Exciting lesson ideas, classroom strategies, book lists, videos, and reproducibles in a daily blog by teachers

Alycia

I live in New York

I teach third grade

I am an almost-digital-native and Ms. Frizzle wannabe

Rhonda

I live in New Jersey

I teach sixth grade literacy

I am passionate about my students becoming lifelong readers and writers

Christy

I live in New York

I teach K-5

I am a proud supporter of American public education and a tech integrationist

Erin

I live in Michigan

I teach second grade

I am a Tweet loving, technology integrating, mom of two with a passion for classroom design!

Allie

I live in Nevada

I teach PreK-K

I am a loving, enthusiastic teacher whose goal is to make learning exciting for every child

Kriscia

I live in California

I teach fourth and fifth grades

I am an eager educator, on the hunt to find the brilliance in all

Brian

I live in North Carolina

I teach kindergarten

I am a kindergarten teacher who takes creating a fun, engaging classroom seriously

Lindsey

I live in Illinois

I teach fourth grade

I am a theme-weaving, bargain-hunting, creative public educator

The Reader's Notebook

By Beth Newingham on November 4, 2009
  • Grades: PreK–K, 1–2, 3–5, 6–8

Once I did away with the basal many years ago and adopted the Reading Workshop approach in my classroom, I quickly realized that my students needed a place to organize their reading materials, keep track of the books they read, and record the thinking they do about their reading.  After trying out a variety of different versions of a Reader's Notebook, including a spiral notebook and a Duo-Tang folder, I finally determined that a binder was the most user-friendly solution.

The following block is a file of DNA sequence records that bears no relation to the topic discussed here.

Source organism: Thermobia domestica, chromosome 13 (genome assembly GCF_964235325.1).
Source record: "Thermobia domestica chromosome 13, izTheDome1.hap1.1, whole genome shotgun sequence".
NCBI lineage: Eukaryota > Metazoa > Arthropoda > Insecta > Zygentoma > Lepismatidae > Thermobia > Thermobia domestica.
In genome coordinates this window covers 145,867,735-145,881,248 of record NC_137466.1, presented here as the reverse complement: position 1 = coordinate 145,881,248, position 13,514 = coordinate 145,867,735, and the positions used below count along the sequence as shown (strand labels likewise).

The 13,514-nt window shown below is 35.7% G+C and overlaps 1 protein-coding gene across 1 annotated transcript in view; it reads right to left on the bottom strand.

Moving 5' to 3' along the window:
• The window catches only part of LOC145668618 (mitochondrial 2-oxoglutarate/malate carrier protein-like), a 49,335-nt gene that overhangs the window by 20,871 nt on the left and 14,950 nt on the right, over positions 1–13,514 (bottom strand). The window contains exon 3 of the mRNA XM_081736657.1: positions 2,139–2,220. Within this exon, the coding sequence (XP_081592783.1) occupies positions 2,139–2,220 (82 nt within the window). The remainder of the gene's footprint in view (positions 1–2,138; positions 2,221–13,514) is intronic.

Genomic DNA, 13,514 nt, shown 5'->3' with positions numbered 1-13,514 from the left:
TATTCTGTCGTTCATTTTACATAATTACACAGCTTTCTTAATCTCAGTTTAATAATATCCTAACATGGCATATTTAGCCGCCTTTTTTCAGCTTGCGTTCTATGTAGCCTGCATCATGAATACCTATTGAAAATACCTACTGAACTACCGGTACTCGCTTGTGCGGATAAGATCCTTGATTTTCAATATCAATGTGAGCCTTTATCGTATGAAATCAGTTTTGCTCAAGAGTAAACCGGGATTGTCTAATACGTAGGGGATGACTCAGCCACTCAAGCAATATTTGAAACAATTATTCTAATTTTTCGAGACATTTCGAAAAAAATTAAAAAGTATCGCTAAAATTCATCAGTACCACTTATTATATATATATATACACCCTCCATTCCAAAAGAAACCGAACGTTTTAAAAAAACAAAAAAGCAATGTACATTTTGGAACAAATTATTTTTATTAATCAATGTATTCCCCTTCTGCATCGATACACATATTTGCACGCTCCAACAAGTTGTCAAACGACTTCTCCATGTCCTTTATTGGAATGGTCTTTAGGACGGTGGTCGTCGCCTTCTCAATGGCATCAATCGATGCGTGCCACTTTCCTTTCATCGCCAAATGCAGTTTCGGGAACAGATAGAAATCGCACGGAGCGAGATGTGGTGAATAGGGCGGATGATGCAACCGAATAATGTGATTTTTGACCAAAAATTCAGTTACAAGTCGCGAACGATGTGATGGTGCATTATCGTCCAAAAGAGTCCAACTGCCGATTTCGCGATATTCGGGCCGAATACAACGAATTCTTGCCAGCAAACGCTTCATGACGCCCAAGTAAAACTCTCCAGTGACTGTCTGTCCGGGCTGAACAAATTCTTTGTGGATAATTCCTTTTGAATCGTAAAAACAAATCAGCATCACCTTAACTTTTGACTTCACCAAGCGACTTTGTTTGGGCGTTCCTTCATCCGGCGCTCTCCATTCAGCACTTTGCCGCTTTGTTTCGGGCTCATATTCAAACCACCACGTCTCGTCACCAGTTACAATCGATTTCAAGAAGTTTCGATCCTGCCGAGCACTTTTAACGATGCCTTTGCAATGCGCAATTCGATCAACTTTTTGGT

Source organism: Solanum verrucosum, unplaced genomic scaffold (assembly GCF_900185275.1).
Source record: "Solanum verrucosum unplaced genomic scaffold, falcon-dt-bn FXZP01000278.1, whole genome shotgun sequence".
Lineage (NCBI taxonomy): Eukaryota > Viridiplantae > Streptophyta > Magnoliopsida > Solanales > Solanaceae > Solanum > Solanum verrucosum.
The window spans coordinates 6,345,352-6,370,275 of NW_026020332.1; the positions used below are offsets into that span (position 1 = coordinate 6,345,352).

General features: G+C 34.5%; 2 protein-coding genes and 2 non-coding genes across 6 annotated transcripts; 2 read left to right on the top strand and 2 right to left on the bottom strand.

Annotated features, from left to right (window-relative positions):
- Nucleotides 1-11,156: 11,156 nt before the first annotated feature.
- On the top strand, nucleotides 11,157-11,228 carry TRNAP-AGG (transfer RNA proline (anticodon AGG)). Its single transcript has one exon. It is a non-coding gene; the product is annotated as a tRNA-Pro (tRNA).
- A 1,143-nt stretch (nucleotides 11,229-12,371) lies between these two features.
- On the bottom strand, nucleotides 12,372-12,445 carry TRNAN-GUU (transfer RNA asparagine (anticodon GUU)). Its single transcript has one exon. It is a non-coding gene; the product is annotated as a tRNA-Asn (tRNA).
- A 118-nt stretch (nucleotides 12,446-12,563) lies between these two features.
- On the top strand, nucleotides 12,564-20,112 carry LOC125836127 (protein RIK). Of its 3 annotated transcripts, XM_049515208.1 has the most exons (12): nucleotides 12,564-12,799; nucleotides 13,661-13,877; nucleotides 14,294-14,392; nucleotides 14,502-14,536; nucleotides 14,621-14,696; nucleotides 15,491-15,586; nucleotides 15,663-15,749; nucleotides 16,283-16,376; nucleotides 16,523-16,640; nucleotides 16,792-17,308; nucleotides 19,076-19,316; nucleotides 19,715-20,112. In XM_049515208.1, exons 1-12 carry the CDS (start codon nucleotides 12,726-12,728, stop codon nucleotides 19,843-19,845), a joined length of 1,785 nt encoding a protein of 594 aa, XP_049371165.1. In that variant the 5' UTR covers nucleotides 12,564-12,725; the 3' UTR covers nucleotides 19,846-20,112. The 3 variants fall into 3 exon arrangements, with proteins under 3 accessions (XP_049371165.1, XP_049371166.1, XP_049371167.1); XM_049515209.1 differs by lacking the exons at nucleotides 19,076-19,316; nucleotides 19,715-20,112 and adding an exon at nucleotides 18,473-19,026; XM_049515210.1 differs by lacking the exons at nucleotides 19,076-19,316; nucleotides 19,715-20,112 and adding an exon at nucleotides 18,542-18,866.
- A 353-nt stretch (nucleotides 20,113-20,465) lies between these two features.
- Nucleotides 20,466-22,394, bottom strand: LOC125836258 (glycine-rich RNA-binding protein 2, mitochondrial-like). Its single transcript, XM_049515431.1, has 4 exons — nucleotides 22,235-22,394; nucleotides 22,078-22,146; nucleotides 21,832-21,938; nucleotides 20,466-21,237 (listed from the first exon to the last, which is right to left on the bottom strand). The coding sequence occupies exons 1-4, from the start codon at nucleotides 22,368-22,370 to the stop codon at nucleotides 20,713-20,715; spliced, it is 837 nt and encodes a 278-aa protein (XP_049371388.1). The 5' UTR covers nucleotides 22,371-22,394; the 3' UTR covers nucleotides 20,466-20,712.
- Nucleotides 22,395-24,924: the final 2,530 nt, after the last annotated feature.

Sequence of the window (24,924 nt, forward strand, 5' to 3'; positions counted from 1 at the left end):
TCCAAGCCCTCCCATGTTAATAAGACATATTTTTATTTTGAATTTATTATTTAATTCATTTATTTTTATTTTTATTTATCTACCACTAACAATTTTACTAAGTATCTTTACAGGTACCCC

A binder works so well for my readers because it provides them with an efficient way to add new handouts, quickly access information, and easily refer to previous reading responses in the six carefully organized sections of the binder.

I can't imagine running my Reading Workshop without having my students maintain a Reader's Notebook.  It is in this notebook that students build their reading lives over the course of the year.  READ ON to learn more about the sections I include in my Reader's Notebook and find links to download the resources I include in each section.


 

The Reader's Notebook

Notebook

My Reader's Notebook is a one-inch view binder with a personalized cover and a spine labeled with each student's name. The binder has six sections that are separated with colored, labeled tabs.

Tabs

 

Below is a description of what I include in each section.



1. Reading Log

Reading log scan I chose this as the first section in the notebook because it's something that students need to access easily and often. Every time my students complete a book, they record the book's title and author, and the date they complete the book.  After learning about the different genres in our library, students also record the book's genre using a genre code. (See section two for more details about genre.)  I find it necessary for my students to also include the book's color coded level and then determine if the book was E (easy), JR (just right), or C (challenging) after they have finished reading it.